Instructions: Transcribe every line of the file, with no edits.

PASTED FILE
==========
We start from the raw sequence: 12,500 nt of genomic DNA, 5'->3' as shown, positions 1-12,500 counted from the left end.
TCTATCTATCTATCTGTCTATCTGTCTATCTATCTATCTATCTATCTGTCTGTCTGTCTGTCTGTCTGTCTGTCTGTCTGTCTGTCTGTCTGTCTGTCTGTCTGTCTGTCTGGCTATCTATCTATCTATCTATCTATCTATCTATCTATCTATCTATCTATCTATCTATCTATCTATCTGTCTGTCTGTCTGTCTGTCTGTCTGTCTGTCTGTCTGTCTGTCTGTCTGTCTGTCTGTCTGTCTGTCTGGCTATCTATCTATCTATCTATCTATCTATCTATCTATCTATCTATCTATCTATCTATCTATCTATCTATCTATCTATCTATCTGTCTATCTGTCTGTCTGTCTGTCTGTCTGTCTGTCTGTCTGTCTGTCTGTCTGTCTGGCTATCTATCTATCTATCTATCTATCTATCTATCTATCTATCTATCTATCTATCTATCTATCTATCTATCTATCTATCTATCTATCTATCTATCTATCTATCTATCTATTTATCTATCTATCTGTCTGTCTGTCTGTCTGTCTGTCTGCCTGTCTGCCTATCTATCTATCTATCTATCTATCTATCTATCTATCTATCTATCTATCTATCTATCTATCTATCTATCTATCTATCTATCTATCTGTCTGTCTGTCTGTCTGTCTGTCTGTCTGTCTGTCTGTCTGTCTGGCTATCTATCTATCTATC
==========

We start from the raw sequence: 12,500 nt of genomic DNA, 5'->3' as shown, positions 1-12,500 counted from the left end.
TCTATCTATCTATCTGTCTATCTGTCTATCTATCTATCTATCTATCTGTCTGTCTGTCTGTCTGTCTGTCTGTCTGTCTGTCTGTCTGTCTGTCTGTCTGTCTGTCTGTCTGGCTATCTATCTATCTATCTATCTATCTATCTATCTATCTATCTATCTATCTATCTATCTATCTATCTGTCTGTCTGTCTGTCTGTCTGTCTGTCTGTCTGTCTGTCTGTCTGTCTGTCTGTCTGTCTGTCTGTCTGGCTATCTATCTATCTATCTATCTATCTATCTATCTATCTATCTATCTATCTATCTATCTATCTATCTATCTATCTATCTATCTGTCTATCTGTCTGTCTGTCTGTCTGTCTGTCTGTCTGTCTGTCTGTCTGTCTGTCTGGCTATCTATCTATCTATCTATCTATCTATCTATCTATCTATCTATCTATCTATCTATCTATCTATCTATCTATCTATCTATCTATCTATCTATCTATCTATCTATCTATTTATCTATCTATCTGTCTGTCTGTCTGTCTGTCTGTCTGCCTGTCTGCCTATCTATCTATCTATCTATCTATCTATCTATCTATCTATCTATCTATCTATCTATCTATCTATCTATCTATCTATCTATCTATCTGTCTGTCTGTCTGTCTGTCTGTCTGTCTGTCTGTCTGTCTGTCTGGCTATCTATCTATCTATC